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Imperfect HIV Drug Use Raises Resistance Risk

Failure to Take Medications as Directed Could Quadruple Drug Resistance Risk

WebMD Health News

Jan. 13, 2005 (New York) -- People infected with HIV who take their medications most but not all of the time may be up to four times more likely to develop drug resistance.

Drug resistance renders even the most effective HIV drugs helpless at controlling the virus.

A major new Canadian study shows that consistent yet imperfect use of a combination of three HIV drugs known as highly active antiretroviral therapy (HAART) more than quadrupled the risk of developing resistance to one or more of the drugs.

"It's pretty good adherence to be picking up 70%, 80%, or 90% of your prescriptions, but doing that is actually putting you at the highest risk of picking up drug resistance," says researcher P. Richard Harrigan, PhD, director of the British Columbia Centre for Excellence in HIV Research Labs in Vancouver, Canada.

"It's not like in horseshoes where close is good enough. Close is probably a bad thing in terms of drug resistance," says Harrigan.

In contrast, people who took their HAART medications as directed 95% or more of the time had a much lower risk developing drug resistance and were more likely to have very low blood levels of HIV.

Harrigan presented the results of his study today at an American Medical Association briefing in New York City on the epidemic of HIV drug resistance.

Drug Resistance, the Latest Challenge in HIV Therapy

HAART has drastically reduced the death rate due to HIV/AIDS in the last 10 years, but researchers say resistance to one or more of the drugs used in the three-drug cocktail is an increasingly common problem. Drug resistance now affects more than 50% of people treated for HIV in the U.S.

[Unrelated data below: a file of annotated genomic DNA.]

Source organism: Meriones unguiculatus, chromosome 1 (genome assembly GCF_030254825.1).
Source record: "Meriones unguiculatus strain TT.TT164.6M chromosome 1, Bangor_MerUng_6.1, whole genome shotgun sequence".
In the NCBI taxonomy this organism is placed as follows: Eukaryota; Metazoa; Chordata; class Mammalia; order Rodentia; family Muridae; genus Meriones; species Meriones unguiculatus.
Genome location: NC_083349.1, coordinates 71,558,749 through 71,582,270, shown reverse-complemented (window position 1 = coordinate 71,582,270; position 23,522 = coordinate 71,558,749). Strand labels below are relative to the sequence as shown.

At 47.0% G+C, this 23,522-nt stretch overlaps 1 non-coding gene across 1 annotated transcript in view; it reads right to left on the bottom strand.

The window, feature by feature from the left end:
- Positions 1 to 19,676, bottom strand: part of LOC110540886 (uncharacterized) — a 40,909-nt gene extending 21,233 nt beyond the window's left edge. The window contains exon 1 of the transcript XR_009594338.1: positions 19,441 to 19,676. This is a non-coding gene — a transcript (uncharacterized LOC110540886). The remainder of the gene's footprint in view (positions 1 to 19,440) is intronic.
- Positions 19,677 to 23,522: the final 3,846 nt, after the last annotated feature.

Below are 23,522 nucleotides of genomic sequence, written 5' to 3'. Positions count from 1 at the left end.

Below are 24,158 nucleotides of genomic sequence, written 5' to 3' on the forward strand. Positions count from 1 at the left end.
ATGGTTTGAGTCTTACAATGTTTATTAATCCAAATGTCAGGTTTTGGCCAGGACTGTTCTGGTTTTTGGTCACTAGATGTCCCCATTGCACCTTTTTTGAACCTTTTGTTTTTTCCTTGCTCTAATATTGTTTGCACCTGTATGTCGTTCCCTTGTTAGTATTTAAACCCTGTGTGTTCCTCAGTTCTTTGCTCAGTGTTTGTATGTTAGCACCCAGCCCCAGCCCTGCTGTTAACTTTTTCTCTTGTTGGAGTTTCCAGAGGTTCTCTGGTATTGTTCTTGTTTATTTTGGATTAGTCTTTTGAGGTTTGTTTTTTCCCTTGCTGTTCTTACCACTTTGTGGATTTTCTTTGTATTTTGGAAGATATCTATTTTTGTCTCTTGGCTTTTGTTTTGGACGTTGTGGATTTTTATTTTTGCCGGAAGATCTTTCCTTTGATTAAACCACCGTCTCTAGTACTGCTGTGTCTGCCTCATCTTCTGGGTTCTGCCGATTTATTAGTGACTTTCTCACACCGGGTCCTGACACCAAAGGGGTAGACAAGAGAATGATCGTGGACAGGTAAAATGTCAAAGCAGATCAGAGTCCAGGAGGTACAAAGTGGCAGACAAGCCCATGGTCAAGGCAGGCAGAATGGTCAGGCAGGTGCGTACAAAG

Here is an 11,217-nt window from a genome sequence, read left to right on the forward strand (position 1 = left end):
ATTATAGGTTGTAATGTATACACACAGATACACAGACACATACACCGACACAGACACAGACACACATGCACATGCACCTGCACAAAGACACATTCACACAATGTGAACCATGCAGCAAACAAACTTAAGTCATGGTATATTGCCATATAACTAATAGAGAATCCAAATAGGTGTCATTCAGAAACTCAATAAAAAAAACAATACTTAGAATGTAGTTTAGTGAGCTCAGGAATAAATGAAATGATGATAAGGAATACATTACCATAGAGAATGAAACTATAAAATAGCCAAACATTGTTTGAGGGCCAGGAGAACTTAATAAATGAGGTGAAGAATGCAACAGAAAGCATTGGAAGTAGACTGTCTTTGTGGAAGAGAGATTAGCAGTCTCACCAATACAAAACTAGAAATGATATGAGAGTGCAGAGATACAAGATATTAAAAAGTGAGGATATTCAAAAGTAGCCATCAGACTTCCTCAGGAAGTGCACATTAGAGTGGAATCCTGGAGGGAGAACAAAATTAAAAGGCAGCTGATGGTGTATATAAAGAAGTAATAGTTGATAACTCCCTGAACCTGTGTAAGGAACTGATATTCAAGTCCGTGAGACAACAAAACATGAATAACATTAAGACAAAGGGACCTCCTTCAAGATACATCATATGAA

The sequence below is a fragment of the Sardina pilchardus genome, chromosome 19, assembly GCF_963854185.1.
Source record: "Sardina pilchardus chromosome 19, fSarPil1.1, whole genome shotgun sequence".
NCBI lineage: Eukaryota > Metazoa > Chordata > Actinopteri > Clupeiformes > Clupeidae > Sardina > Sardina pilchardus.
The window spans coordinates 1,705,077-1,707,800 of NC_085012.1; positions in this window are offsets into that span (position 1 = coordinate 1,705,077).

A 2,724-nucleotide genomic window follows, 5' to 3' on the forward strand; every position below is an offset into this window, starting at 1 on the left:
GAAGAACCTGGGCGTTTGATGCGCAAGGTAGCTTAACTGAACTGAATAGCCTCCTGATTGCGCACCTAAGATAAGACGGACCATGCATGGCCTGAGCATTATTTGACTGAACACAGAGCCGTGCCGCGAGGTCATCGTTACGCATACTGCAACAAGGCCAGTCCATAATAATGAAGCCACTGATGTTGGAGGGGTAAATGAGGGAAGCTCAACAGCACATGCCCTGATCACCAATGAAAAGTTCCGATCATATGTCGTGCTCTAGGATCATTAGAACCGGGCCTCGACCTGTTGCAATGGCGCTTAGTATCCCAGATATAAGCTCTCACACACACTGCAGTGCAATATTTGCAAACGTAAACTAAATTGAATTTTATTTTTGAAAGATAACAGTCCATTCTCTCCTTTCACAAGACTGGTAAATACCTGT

HIV drug resistance occurs when the virus mutates and decreases the ability of a drug or combination of drugs to prevent replication of the virus in the body.

About 20 drugs from three different classes are currently used in HAART in a variety of combinations, which allows doctors to change the treatment if resistance to one of the drugs occurs.

But resistance to one drug can also decrease the effectiveness of other drugs in the same class and reduce the overall effectiveness of the treatment in the long-term by allowing HIV levels to increase.

HIV Drug Adherence Predicts Resistance

In the study, researchers followed more than 1,100 men and women who began treatment for HIV infection in Alberta, Canada, from 1996-1999 for 2.5 years.

To determine how well the participants followed their prescribed HAART therapy, researchers analyzed prescription refill records as well as checked blood samples to see if the patient had the desired levels of drugs in their system.

During the 2.5-year follow-up period, the study showed that one in four participants developed resistance to one or more of their HIV medications. Among those that developed HIV drug resistance, the average time before drug resistance developed was about eight months.

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